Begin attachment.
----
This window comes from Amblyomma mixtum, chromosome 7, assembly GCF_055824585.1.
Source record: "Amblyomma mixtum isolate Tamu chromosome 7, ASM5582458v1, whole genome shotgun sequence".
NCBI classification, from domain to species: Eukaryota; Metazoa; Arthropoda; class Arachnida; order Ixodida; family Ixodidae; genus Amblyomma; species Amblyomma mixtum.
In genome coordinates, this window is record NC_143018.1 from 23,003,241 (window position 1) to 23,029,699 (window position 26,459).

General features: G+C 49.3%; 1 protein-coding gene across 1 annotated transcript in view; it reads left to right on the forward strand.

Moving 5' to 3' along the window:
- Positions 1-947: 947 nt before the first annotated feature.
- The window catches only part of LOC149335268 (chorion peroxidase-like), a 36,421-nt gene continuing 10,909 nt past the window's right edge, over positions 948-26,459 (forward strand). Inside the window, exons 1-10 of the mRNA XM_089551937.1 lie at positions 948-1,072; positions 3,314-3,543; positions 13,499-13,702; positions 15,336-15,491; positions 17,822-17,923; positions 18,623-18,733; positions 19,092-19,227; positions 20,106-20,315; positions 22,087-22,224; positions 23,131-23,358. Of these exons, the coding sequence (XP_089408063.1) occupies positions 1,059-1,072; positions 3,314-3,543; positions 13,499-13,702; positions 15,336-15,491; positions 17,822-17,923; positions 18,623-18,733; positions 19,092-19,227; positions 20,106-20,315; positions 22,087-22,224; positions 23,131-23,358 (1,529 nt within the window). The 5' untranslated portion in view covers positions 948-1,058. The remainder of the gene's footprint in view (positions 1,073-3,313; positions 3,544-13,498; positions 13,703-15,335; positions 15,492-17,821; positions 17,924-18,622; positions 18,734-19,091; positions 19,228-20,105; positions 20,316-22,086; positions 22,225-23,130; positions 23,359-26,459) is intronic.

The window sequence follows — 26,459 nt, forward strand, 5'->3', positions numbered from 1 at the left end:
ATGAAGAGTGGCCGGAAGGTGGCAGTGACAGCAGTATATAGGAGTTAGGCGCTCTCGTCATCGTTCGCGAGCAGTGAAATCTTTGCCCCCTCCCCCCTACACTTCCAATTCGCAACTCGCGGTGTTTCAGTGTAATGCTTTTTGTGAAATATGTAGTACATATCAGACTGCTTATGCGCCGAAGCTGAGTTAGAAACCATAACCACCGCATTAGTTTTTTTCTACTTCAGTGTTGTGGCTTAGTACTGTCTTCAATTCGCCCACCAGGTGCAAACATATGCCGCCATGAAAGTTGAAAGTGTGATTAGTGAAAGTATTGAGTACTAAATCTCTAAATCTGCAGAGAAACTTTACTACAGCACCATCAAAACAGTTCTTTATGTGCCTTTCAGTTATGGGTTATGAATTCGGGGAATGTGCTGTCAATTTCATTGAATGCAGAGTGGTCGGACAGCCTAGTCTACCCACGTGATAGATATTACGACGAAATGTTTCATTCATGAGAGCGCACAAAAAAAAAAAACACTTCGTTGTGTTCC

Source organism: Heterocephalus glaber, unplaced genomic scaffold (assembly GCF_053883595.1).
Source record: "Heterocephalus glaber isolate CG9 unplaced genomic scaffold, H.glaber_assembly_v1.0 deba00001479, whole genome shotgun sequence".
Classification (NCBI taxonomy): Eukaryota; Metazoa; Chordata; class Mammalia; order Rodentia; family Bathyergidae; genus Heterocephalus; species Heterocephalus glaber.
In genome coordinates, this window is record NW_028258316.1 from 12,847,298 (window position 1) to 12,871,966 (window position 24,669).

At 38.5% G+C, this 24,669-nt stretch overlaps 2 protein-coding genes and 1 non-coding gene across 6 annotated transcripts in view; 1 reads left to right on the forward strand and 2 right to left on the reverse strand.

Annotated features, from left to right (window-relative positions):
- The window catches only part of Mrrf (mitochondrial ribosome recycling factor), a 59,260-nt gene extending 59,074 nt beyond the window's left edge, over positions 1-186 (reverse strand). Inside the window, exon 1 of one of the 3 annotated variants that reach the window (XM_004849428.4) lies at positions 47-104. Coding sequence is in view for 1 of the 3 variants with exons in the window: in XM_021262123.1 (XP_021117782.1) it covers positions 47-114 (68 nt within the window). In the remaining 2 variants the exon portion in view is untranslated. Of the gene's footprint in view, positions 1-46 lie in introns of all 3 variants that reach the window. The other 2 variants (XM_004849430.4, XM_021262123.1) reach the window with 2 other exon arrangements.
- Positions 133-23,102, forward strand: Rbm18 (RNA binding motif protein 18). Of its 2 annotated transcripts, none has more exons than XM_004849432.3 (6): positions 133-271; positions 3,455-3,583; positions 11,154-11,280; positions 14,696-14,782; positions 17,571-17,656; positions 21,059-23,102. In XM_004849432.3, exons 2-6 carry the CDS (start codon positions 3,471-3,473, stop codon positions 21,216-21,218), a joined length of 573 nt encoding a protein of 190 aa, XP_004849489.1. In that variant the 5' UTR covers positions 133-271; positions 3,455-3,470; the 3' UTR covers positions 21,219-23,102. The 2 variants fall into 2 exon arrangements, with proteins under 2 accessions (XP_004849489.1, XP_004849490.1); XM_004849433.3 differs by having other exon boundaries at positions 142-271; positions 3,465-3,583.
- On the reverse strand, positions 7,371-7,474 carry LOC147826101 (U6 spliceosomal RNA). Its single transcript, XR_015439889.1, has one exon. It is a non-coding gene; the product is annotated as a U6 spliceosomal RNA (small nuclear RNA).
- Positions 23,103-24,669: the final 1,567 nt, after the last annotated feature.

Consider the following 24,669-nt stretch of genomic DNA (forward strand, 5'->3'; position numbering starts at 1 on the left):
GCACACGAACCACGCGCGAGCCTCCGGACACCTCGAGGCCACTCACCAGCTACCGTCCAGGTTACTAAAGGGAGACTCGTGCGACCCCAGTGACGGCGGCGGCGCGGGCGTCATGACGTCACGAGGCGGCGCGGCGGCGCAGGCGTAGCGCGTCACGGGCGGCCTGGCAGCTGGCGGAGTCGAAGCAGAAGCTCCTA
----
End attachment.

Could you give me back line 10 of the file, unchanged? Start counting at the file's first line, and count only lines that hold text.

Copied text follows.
ATGAAGAGTGGCCGGAAGGTGGCAGTGACAGCAGTATATAGGAGTTAGGCGCTCTCGTCATCGTTCGCGAGCAGTGAAATCTTTGCCCCCTCCCCCCTACACTTCCAATTCGCAACTCGCGGTGTTTCAGTGTAATGCTTTTTGTGAAATATGTAGTACATATCAGACTGCTTATGCGCCGAAGCTGAGTTAGAAACCATAACCACCGCATTAGTTTTTTTCTACTTCAGTGTTGTGGCTTAGTACTGTCTTCAATTCGCCCACCAGGTGCAAACATATGCCGCCATGAAAGTTGAAAGTGTGATTAGTGAAAGTATTGAGTACTAAATCTCTAAATCTGCAGAGAAACTTTACTACAGCACCATCAAAACAGTTCTTTATGTGCCTTTCAGTTATGGGTTATGAATTCGGGGAATGTGCTGTCAATTTCATTGAATGCAGAGTGGTCGGACAGCCTAGTCTACCCACGTGATAGATATTACGACGAAATGTTTCATTCATGAGAGCGCACAAAAAAAAAAAACACTTCGTTGTGTTCC